TSA Agents Say They’re Not Discriminating Against Black Women, But Their Body Scanners Might Be.

* Against prison.

* France Debates How to Rebuild Notre-Dame, Weighing History and Modernity. An art historian explains the tough decisions in rebuilding Notre Dame. How Digital Scans of Notre Dame Can Help Architects Rebuild the Burned Cathedral. The billionaires’ donations will turn Notre Dame into a monument to hypocrisy.

* Researchers Made 3,900-Pound Boulders They Can Move by Hand, Giving More Insights Into Ancient Engineering.

* Mental health minute: Researchers say there’s a simple way to reduce suicides: Increase the minimum wage. The challenge of going off psychiatric drugs. The kids are not all right.

* The Rise of Useless Health Insurance. High-Deductible Health Policies Linked To Delayed Diagnosis And Treatment. American Prescription Drug Prices Are Out of Control. One Man’s Furious Quest to Get to the Bottom of It.

* Rich guys are most likely to have no idea what they’re talking about, study suggests.

Half of England is owned by less than 1% of the population.

* A new Gallup poll says that America is home to some of the most stressed people in the world, reporting extraordinary levels of anger and anxiety that could be cause for concern, say doctors.

Workers Should Be in Charge.

I Work With Suicidal Farmers. It’s Becoming Too Much to Bear.

* On crunch time in the games industry.

Instagram Memers Are Unionizing.

* How Dungeons & Dragons somehow became more popular than ever.

Fantastic Autistic: Neurodiversity, Estrangement and Playing with the Weird.

* Re-reading the Map of Middle-earth: Fan Cartography’s Engagement with Tolkien’s Legendarium.

Why Won’t Twitter Treat White Supremacy Like ISIS? Because It Would Mean Banning Some Republican Politicians Too.

* Believe them when they say they want to kill us.

* Children of the Children of Columbine.

* My parents didn’t tell me they skipped my vaccines. Then I got sick.

* How a mall dies, Milwaukee edition.

* The hunt for rocket boosters in Russia’s far north.

* Job-hunting will only get worse.

* Of course I believe in hell. I vote for Democrats.

* Biden biden biden biden

* The gamification of fascism.

* Alexandria Ocasio-Cortez, fandom, and anti-fandom.

* My feckless Googling had reaped a monstrous reality that I knew was going to haunt me for the rest of my life. I asked myself: Is there something righteous in facing reality, or would it have been better to stay ignorant? A surfeit of ugly knowledge is a feature of our age, a result of the internet carrying to our doorstep, like a tomcat with a dead rat, all manner of brutal information. How many others have flippantly Googled an old friend and discovered something ghastly? This was not knowledge as power; it was knowledge as sorrow.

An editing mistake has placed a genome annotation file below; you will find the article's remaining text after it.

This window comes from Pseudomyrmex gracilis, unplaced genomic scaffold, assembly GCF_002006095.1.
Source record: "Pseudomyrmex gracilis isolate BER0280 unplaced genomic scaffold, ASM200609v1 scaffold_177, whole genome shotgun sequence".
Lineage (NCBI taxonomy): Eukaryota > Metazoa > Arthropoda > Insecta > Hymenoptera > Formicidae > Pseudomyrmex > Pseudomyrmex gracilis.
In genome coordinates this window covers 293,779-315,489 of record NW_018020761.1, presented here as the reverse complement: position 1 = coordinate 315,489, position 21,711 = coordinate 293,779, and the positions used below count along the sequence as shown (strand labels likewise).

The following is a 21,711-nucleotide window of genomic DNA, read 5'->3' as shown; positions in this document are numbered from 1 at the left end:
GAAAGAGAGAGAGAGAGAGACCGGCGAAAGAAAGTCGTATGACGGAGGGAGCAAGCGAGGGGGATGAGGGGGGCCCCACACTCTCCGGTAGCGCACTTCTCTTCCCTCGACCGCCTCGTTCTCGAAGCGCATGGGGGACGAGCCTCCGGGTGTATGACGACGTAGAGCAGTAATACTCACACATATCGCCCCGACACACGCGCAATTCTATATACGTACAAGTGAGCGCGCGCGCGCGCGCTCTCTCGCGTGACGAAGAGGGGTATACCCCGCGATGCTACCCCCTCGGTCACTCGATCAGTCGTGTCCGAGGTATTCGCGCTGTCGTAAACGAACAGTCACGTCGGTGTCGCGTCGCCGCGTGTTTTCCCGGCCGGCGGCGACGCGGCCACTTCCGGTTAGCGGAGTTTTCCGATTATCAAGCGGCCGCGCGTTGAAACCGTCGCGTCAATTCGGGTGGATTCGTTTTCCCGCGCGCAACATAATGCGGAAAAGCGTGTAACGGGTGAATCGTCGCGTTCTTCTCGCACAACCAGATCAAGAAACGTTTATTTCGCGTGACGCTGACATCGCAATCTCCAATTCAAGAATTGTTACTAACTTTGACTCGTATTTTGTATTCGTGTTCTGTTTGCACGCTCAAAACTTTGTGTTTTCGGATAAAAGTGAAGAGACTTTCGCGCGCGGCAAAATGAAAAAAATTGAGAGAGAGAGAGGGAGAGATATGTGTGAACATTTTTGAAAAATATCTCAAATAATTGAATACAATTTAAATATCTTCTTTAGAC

* “Australia Is Deadly Serious About Killing Millions of Cats.”

* The oldest known tree in Wisconsin.

* A Video Game Developed To Detect Alzheimer’s Disease Seems To Be Working.

* Decolonizing Oregon Trail.

* How “Liberal” Late-Night Talk Shows Became A Comedy Sinkhole.

Men Have No Friends and Women Bear the Burden. Women suffer needless pain because almost everything is designed for men. What Good Dads Get Away With.

When Measles Arrives: Breaking Down the Anatomy of Containment.

* Despite being legally required to conduct audits since the early 90s and holding a staggering  2.2 trillion in assets, the Pentagon held its first-ever audit this week — which it, unsurprisingly, spectacularly failed.

* I have so little faith in the holders of the Star Trek IP I can’t greet any of this news with pleasure. Even the realization that Discovery is (finally) going to do something truly original in its third season just fills me with dread. And I don’t know how to feel about this at all: Star Trek: Picard Series May Not Reunite TNG Cast. Star Trek: Discovery’s Depiction of Captain Pike’s Disability is a Betrayal of Roddenberry’s Utopian Vision. My mini-tweetstorm on the subject.

* Sundown on Deadwood: David Milch, battling Alzheimer’s, finally finishes his TV Western.

* Professional obligation watch, god help me.

Jeopardy Wasn’t Designed for a Contestant Like James Holzhauer.

* Tolkien estate disavows forthcoming film starring Nicholas Hoult.

* John Lennon’s 15 year old report card.

* Colonizing Condiments: A (Very) Short History of Ketchup.

Women my age weren’t called ‘autistic’ growing up. We were awkward or ‘rude.’ And we missed out on services.

* “We are not interested in the reason for why the people are killed,” he wrote. “But if she is your wife or some family member, we can do it in your city as well.”

The Stolen Kids of Sarah Lawrence.

* Obituary corner: Gene Wolfe Was the Proust of Science Fiction. Before the Labyrinthine Lore of ‘Dark Souls,’ There Was Gene Wolfe.